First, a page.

The bargirls hold a `wedding ceremony` for Chris and Kim (`Dju Vui Vai`), with Gigi toasting Kim as the `real` Miss Saigon. Thuy, Kim`s cousin, to whom she was betrothed at thirteen, arrives to take her home. He has since become an officer in the North Vietnamese Army and is disgusted to find her with a white man (`Thuy`s Arrival`). The two men confront each other, drawing their guns. Kim tells Thuy that their arranged marriage is now nullified because her parents are dead, and she no longer harbours any feelings for him because of his betrayal. Thuy curses them all and storms out (`What`s This I Find`). Chris promises to take Kim with him when he leaves Vietnam. Chris and Kim dance to the same song as on their first night (`Last Night of The World`). On the night when Saigon falls, Chris is forced to evacuate without Kim, leaving her at the gate.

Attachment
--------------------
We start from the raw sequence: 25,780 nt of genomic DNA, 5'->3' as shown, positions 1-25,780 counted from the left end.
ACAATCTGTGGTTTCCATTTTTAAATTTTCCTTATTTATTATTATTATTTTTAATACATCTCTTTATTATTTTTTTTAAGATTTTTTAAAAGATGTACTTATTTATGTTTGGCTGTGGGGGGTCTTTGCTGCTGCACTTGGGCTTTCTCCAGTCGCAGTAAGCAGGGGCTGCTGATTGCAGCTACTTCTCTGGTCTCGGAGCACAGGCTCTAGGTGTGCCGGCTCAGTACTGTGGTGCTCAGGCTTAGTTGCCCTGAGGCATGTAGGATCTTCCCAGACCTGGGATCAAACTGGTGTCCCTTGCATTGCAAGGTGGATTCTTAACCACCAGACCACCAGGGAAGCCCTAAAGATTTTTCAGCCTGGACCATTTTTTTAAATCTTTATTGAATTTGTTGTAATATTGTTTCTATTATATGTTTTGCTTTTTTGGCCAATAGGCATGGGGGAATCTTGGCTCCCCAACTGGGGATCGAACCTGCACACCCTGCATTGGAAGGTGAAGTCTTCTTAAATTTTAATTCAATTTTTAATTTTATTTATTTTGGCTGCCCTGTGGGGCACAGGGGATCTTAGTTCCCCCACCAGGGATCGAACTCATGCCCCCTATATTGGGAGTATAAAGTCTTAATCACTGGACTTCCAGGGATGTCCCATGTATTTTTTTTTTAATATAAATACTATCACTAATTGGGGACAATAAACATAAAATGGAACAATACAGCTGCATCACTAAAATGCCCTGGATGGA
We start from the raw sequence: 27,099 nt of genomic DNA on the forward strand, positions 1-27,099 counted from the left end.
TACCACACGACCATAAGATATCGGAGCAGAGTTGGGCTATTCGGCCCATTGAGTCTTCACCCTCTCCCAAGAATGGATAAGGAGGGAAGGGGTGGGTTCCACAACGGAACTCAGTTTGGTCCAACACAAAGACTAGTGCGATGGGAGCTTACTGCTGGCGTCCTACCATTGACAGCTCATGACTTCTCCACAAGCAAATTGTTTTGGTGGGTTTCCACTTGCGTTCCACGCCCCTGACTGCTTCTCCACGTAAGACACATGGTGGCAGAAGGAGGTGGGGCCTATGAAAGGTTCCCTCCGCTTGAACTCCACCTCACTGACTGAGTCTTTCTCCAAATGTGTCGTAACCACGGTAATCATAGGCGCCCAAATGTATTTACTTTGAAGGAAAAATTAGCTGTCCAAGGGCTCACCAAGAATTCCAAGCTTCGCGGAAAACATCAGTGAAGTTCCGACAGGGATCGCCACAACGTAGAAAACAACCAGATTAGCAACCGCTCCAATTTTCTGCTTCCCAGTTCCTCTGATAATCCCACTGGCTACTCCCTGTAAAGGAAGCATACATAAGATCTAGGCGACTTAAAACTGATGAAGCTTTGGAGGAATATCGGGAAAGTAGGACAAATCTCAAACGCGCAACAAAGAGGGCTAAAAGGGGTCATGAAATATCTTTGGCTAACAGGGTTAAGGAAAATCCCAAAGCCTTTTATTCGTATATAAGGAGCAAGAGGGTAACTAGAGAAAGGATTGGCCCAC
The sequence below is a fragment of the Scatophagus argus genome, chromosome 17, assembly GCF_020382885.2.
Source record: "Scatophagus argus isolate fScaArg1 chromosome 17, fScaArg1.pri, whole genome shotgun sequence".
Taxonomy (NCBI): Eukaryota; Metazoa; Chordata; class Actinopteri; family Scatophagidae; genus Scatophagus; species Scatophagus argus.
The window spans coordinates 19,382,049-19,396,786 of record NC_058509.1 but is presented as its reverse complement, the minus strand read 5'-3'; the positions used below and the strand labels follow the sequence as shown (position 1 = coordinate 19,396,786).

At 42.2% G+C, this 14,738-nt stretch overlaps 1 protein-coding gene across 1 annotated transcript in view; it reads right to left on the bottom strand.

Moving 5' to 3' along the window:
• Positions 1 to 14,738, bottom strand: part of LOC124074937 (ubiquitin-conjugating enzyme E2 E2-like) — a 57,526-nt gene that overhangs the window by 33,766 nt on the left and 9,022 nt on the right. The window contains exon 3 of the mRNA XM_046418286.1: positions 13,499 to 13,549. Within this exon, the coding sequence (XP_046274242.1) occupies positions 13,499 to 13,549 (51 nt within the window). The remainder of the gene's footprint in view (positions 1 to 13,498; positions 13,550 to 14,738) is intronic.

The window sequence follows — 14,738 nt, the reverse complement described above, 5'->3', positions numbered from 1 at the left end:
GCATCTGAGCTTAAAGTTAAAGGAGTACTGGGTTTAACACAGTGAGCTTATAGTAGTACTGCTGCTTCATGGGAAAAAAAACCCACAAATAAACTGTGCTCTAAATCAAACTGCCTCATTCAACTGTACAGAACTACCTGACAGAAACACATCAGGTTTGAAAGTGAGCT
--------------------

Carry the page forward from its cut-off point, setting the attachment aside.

Three years later in 1978, a street parade is taking place in Saigon (since renamed Ho Chi Minh City) to celebrate the third anniversary of the reunification of Vietnam and the defeat of the Americans (`Morning of The Dragon`). Thuy, a commissar in the new Communist government, has ordered his soldiers to look for the still-corrupt Engineer. Thuy orders the Engineer to find Kim and bring her to him. Kim is still in love with Chris and has been hiding in an impoverished area, steadfastly believing Chris will return to Vietnam and rescue her. Meanwhile, Chris is in bed with his new American wife, Ellen, when he wakes from a dream shouting Kim`s name. Ellen and Kim both swear their devotion to Chris from opposite ends of the world (`I Still Believe`).